Last Updated on
You’ve never made homemade fermented dill pickles? They’re simple and sublime!
Be warned: once you have, you’ll never buy pickles from the grocery store again. And if you’re a certain a pickle-hawking stork, you might want to start updating your resume…
Think all pickles are fermented? Think again– and learn the differences!
- 2-3 lbs./1-1½ kg. cucumbers (slicing or pickling varieties)
- 6 sprigs fresh dill
- 4-8 cloves garlic, peeled
- 4-8 pieces fresh horseradish, cut into 1" slices
- 1 Tbsp./ 15ml peppercorns, mixed
- 1 quart/liter filtered water
- 2-3 Tablespoons/ 30-45ml fine sea salt (4.5 to 6.8% brine by weight)
- 2 tablespoons /30ml pickle brine (Optional)
- 1 grape leaf or other fruit tree leaf
- Scrape the tip off the flower end to ensure there are no flowering parts (enzymes & molds can make pickles mushy). Rinse off any dirt from cucumbers. If using slicing cukes, slice into ¾″ thick pieces. Leave whole if using pickling (Kirby) variety.
- To a clean half-gallon or larger glass jar or ceramic crock, add 2 garlic cloves, peppercorns and two dill sprigs.
- Add half of the cucumbers. Pack them as tightly as you can.
- Crush 1 garlic clove and a few more dill sprigs to the jar.
- Peel horseradish and slice into 1" pieces.
- Add remaining cucumbers, garlic cloves, horseradish and last few dill sprigs.
- Mix Brine: Add sea salt into filtered water. Stir until salt dissolves.
- Add liquid whey or pickle brine from a previous batch to container.
- Add a fruit tree leaf to jar (it will help the cukes stay crunchy!)
- Place a lid or plate that is slightly smaller than the diameter of the container on top of cukes. Add a weight like a jar or wine bottle filled with water. OR, If using a small batch fermentation kit, add the weight(s) to the jar.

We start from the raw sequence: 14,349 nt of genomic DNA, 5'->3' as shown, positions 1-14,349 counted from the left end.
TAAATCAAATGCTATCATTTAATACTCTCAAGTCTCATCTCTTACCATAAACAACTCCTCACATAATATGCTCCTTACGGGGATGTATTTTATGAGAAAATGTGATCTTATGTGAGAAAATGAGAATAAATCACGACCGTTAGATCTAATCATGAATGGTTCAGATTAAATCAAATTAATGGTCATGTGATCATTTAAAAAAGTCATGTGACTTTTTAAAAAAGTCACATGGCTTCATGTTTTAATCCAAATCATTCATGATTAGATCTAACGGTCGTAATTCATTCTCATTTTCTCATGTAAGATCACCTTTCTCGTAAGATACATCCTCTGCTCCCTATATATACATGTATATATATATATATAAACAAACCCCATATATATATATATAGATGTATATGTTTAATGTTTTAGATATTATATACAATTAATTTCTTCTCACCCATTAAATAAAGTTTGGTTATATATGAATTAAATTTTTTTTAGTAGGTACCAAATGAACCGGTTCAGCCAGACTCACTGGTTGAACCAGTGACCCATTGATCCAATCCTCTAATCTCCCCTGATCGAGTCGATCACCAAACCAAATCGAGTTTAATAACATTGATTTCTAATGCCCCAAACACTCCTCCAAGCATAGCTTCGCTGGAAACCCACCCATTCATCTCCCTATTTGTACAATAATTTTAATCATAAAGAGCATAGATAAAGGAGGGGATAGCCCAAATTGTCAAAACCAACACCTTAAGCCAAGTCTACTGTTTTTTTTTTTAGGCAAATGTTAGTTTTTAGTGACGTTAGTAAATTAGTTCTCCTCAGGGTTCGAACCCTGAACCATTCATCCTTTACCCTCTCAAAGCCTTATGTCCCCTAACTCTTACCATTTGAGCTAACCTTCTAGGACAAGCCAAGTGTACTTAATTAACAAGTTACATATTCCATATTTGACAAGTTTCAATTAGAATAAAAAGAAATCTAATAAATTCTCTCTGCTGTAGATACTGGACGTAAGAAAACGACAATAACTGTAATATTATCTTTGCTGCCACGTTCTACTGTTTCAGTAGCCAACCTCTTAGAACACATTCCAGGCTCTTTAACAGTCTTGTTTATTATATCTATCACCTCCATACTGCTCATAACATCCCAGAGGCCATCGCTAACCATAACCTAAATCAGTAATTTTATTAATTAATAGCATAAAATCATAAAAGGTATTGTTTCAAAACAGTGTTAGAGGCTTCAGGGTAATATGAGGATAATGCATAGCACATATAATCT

- Slowly pour brine into jar until there’s enough to cover the contents.
- Cover container with a tea towel or clean dishcloth to keep dust and flies out, and secure with twist ties or a rubber band. OR if using small batch fermentation kit, apply the fermentation lid per the instructions.
- Place in a cool, dark spot in your house. Taste after 5 days. If still too crunchy (like a raw cuke), let ferment a few more days.
- White yeasts and mold may form on the surface that is exposed to air. THIS IS NORMAL. Remove weight and plastic lid, wipe or spoon out as much of the mold as you can, clean lid and weight with warm soapy water, dry thoroughly and add back to the jar.
- When you like the taste and texture, transfer to refrigerator and place a tight lid on container. Pickles will last up to 6 months in the fridge.
Once you have the basics down, you can infinitely vary the basic pickle recipe, with spices or other veggies! Here’s one for pickled green beans, and another for beet ‘n’ sour pickles (sweet like bread & butters), and for citrus-hopped pickles.
What I use for Small Batch Fermentation (in mason jars)
Usually I like to make batches of one to 3 gallons. However I also find it handy to ferment in wide mouth mason jars.
A few years ago I made a comprehensive review video series of various small batch fermentation devices. These all fit on a wide mouth mason jar, a popular style that comes in sizes ranging from one pint to a half-gallon. SPOILER: Masontops was the winning device of that review series. We resell Masontops products in our store:
Masontops “Pickle Pebbles” Glass Fermentation Weights – WIDE MOUTH$21.95 – $94.95 Select options
Masontops Pebbles & Pipes Fermentation Tool Set WIDE MOUTH
$59.95Add to cart
Masontops “Pickle Pipe”- Silicone Waterless Airlock$23.95 – $99.95 Select options
Masontops “Pickle Pebbles” Glass Fermentation Weights – STANDARD MOUTH$18.95 – $79.95 Select options